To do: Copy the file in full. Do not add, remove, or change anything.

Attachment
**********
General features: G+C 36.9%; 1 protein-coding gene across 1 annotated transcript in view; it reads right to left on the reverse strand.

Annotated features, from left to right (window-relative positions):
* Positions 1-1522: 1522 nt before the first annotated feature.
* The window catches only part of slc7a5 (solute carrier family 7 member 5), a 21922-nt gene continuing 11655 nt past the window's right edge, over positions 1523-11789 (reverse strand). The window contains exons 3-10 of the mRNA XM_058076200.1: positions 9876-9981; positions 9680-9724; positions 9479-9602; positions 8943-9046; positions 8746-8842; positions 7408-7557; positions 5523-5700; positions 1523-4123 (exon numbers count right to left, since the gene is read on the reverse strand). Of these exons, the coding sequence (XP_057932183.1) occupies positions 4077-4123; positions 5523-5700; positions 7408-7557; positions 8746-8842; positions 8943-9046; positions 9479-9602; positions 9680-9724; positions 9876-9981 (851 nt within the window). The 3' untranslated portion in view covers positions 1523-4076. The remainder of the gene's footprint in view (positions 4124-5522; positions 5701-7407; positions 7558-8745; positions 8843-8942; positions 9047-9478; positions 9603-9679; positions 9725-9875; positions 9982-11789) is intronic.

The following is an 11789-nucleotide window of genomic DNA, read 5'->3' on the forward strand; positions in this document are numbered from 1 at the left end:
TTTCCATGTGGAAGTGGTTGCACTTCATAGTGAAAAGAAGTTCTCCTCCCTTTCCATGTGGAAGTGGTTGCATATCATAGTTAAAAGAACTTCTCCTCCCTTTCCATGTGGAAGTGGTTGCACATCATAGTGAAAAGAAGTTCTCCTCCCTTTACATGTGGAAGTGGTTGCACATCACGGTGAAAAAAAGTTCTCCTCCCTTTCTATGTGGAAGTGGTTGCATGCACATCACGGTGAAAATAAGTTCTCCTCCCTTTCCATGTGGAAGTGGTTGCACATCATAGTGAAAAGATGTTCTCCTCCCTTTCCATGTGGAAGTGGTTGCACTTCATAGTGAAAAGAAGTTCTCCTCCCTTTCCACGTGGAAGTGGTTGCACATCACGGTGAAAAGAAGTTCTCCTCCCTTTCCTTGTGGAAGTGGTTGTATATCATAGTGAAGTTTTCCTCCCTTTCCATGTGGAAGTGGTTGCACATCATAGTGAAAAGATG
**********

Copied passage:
General features: G+C 36.9%; 1 protein-coding gene across 1 annotated transcript in view; it reads right to left on the reverse strand.

Annotated features, from left to right (window-relative positions):
* Positions 1-1522: 1522 nt before the first annotated feature.
* The window catches only part of slc7a5 (solute carrier family 7 member 5), a 21922-nt gene continuing 11655 nt past the window's right edge, over positions 1523-11789 (reverse strand). The window contains exons 3-10 of the mRNA XM_058076200.1: positions 9876-9981; positions 9680-9724; positions 9479-9602; positions 8943-9046; positions 8746-8842; positions 7408-7557; positions 5523-5700; positions 1523-4123 (exon numbers count right to left, since the gene is read on the reverse strand). Of these exons, the coding sequence (XP_057932183.1) occupies positions 4077-4123; positions 5523-5700; positions 7408-7557; positions 8746-8842; positions 8943-9046; positions 9479-9602; positions 9680-9724; positions 9876-9981 (851 nt within the window). The 3' untranslated portion in view covers positions 1523-4076. The remainder of the gene's footprint in view (positions 4124-5522; positions 5701-7407; positions 7558-8745; positions 8843-8942; positions 9047-9478; positions 9603-9679; positions 9725-9875; positions 9982-11789) is intronic.

The following is an 11789-nucleotide window of genomic DNA, read 5'->3' on the forward strand; positions in this document are numbered from 1 at the left end:
TTTCCATGTGGAAGTGGTTGCACTTCATAGTGAAAAGAAGTTCTCCTCCCTTTCCATGTGGAAGTGGTTGCATATCATAGTTAAAAGAACTTCTCCTCCCTTTCCATGTGGAAGTGGTTGCACATCATAGTGAAAAGAAGTTCTCCTCCCTTTACATGTGGAAGTGGTTGCACATCACGGTGAAAAAAAGTTCTCCTCCCTTTCTATGTGGAAGTGGTTGCATGCACATCACGGTGAAAATAAGTTCTCCTCCCTTTCCATGTGGAAGTGGTTGCACATCATAGTGAAAAGATGTTCTCCTCCCTTTCCATGTGGAAGTGGTTGCACTTCATAGTGAAAAGAAGTTCTCCTCCCTTTCCACGTGGAAGTGGTTGCACATCACGGTGAAAAGAAGTTCTCCTCCCTTTCCTTGTGGAAGTGGTTGTATATCATAGTGAAGTTTTCCTCCCTTTCCATGTGGAAGTGGTTGCACATCATAGTGAAAAGATG